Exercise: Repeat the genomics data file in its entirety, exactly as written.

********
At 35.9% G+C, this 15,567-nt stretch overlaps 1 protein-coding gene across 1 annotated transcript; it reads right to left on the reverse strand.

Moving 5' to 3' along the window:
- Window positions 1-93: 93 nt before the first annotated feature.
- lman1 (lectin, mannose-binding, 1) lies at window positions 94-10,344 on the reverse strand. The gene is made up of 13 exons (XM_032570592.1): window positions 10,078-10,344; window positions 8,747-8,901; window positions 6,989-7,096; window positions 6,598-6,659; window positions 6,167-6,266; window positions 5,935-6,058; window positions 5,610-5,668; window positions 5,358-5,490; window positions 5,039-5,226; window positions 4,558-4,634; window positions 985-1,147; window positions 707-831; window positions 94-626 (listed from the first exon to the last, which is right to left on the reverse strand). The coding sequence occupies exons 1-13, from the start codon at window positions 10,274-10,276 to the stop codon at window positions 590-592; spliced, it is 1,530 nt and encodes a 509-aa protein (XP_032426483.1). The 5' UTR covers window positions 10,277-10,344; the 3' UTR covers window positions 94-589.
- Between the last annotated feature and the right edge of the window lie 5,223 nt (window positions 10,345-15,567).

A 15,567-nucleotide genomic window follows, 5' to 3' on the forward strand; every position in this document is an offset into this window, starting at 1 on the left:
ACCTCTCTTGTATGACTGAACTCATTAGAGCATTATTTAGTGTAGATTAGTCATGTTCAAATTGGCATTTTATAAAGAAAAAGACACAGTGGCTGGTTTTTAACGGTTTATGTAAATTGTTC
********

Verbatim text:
At 35.9% G+C, this 15,567-nt stretch overlaps 1 protein-coding gene across 1 annotated transcript; it reads right to left on the reverse strand.

Moving 5' to 3' along the window:
- Window positions 1-93: 93 nt before the first annotated feature.
- lman1 (lectin, mannose-binding, 1) lies at window positions 94-10,344 on the reverse strand. The gene is made up of 13 exons (XM_032570592.1): window positions 10,078-10,344; window positions 8,747-8,901; window positions 6,989-7,096; window positions 6,598-6,659; window positions 6,167-6,266; window positions 5,935-6,058; window positions 5,610-5,668; window positions 5,358-5,490; window positions 5,039-5,226; window positions 4,558-4,634; window positions 985-1,147; window positions 707-831; window positions 94-626 (listed from the first exon to the last, which is right to left on the reverse strand). The coding sequence occupies exons 1-13, from the start codon at window positions 10,274-10,276 to the stop codon at window positions 590-592; spliced, it is 1,530 nt and encodes a 509-aa protein (XP_032426483.1). The 5' UTR covers window positions 10,277-10,344; the 3' UTR covers window positions 94-589.
- Between the last annotated feature and the right edge of the window lie 5,223 nt (window positions 10,345-15,567).

A 15,567-nucleotide genomic window follows, 5' to 3' on the forward strand; every position in this document is an offset into this window, starting at 1 on the left:
ACCTCTCTTGTATGACTGAACTCATTAGAGCATTATTTAGTGTAGATTAGTCATGTTCAAATTGGCATTTTATAAAGAAAAAGACACAGTGGCTGGTTTTTAACGGTTTATGTAAATTGTTC